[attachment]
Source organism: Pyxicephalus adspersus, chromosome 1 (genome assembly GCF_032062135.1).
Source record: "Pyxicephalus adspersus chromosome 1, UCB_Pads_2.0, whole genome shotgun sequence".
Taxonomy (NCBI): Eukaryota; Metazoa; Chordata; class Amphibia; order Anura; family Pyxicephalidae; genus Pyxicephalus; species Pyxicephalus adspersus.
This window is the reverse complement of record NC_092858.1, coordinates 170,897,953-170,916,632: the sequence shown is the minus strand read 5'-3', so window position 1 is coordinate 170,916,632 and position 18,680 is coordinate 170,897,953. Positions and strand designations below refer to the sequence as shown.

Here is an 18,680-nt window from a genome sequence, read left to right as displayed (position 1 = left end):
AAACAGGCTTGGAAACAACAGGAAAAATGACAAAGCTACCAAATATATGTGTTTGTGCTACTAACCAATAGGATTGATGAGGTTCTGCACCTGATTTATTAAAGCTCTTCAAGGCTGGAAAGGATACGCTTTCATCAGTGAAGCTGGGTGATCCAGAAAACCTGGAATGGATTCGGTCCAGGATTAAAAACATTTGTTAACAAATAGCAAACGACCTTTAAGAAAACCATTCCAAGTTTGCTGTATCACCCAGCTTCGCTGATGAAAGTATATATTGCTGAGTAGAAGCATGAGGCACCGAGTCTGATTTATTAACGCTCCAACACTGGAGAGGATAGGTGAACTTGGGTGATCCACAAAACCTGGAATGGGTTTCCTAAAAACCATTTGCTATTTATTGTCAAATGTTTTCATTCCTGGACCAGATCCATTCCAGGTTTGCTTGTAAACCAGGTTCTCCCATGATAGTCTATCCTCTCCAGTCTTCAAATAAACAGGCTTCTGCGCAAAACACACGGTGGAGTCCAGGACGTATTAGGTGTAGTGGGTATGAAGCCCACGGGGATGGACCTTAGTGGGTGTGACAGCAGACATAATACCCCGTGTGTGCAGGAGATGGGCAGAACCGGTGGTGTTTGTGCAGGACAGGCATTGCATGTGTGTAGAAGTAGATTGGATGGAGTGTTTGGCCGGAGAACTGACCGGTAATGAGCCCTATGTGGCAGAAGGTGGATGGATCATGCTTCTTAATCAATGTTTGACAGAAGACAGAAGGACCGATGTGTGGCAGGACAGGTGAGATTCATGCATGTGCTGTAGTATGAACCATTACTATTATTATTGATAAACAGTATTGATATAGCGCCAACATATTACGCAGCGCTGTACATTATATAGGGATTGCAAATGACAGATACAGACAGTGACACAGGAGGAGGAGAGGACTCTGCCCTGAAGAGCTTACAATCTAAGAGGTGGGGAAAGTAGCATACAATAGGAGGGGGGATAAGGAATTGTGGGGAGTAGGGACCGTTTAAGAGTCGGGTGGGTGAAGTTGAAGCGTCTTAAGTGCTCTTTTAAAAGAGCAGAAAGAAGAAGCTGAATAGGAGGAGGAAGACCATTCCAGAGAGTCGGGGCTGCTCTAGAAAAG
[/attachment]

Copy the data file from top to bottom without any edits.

Source organism: Pyxicephalus adspersus, chromosome 1 (genome assembly GCF_032062135.1).
Source record: "Pyxicephalus adspersus chromosome 1, UCB_Pads_2.0, whole genome shotgun sequence".
Taxonomy (NCBI): Eukaryota; Metazoa; Chordata; class Amphibia; order Anura; family Pyxicephalidae; genus Pyxicephalus; species Pyxicephalus adspersus.
This window is the reverse complement of record NC_092858.1, coordinates 170,897,953-170,916,632: the sequence shown is the minus strand read 5'-3', so window position 1 is coordinate 170,916,632 and position 18,680 is coordinate 170,897,953. Positions and strand designations below refer to the sequence as shown.

Here is an 18,680-nt window from a genome sequence, read left to right as displayed (position 1 = left end):
AAACAGGCTTGGAAACAACAGGAAAAATGACAAAGCTACCAAATATATGTGTTTGTGCTACTAACCAATAGGATTGATGAGGTTCTGCACCTGATTTATTAAAGCTCTTCAAGGCTGGAAAGGATACGCTTTCATCAGTGAAGCTGGGTGATCCAGAAAACCTGGAATGGATTCGGTCCAGGATTAAAAACATTTGTTAACAAATAGCAAACGACCTTTAAGAAAACCATTCCAAGTTTGCTGTATCACCCAGCTTCGCTGATGAAAGTATATATTGCTGAGTAGAAGCATGAGGCACCGAGTCTGATTTATTAACGCTCCAACACTGGAGAGGATAGGTGAACTTGGGTGATCCACAAAACCTGGAATGGGTTTCCTAAAAACCATTTGCTATTTATTGTCAAATGTTTTCATTCCTGGACCAGATCCATTCCAGGTTTGCTTGTAAACCAGGTTCTCCCATGATAGTCTATCCTCTCCAGTCTTCAAATAAACAGGCTTCTGCGCAAAACACACGGTGGAGTCCAGGACGTATTAGGTGTAGTGGGTATGAAGCCCACGGGGATGGACCTTAGTGGGTGTGACAGCAGACATAATACCCCGTGTGTGCAGGAGATGGGCAGAACCGGTGGTGTTTGTGCAGGACAGGCATTGCATGTGTGTAGAAGTAGATTGGATGGAGTGTTTGGCCGGAGAACTGACCGGTAATGAGCCCTATGTGGCAGAAGGTGGATGGATCATGCTTCTTAATCAATGTTTGACAGAAGACAGAAGGACCGATGTGTGGCAGGACAGGTGAGATTCATGCATGTGCTGTAGTATGAACCATTACTATTATTATTGATAAACAGTATTGATATAGCGCCAACATATTACGCAGCGCTGTACATTATATAGGGATTGCAAATGACAGATACAGACAGTGACACAGGAGGAGGAGAGGACTCTGCCCTGAAGAGCTTACAATCTAAGAGGTGGGGAAAGTAGCATACAATAGGAGGGGGGATAAGGAATTGTGGGGAGTAGGGACCGTTTAAGAGTCGGGTGGGTGAAGTTGAAGCGTCTTAAGTGCTCTTTTAAAAGAGCAGAAAGAAGAAGCTGAATAGGAGGAGGAAGACCATTCCAGAGAGTCGGGGCTGCTCTAGAAAAG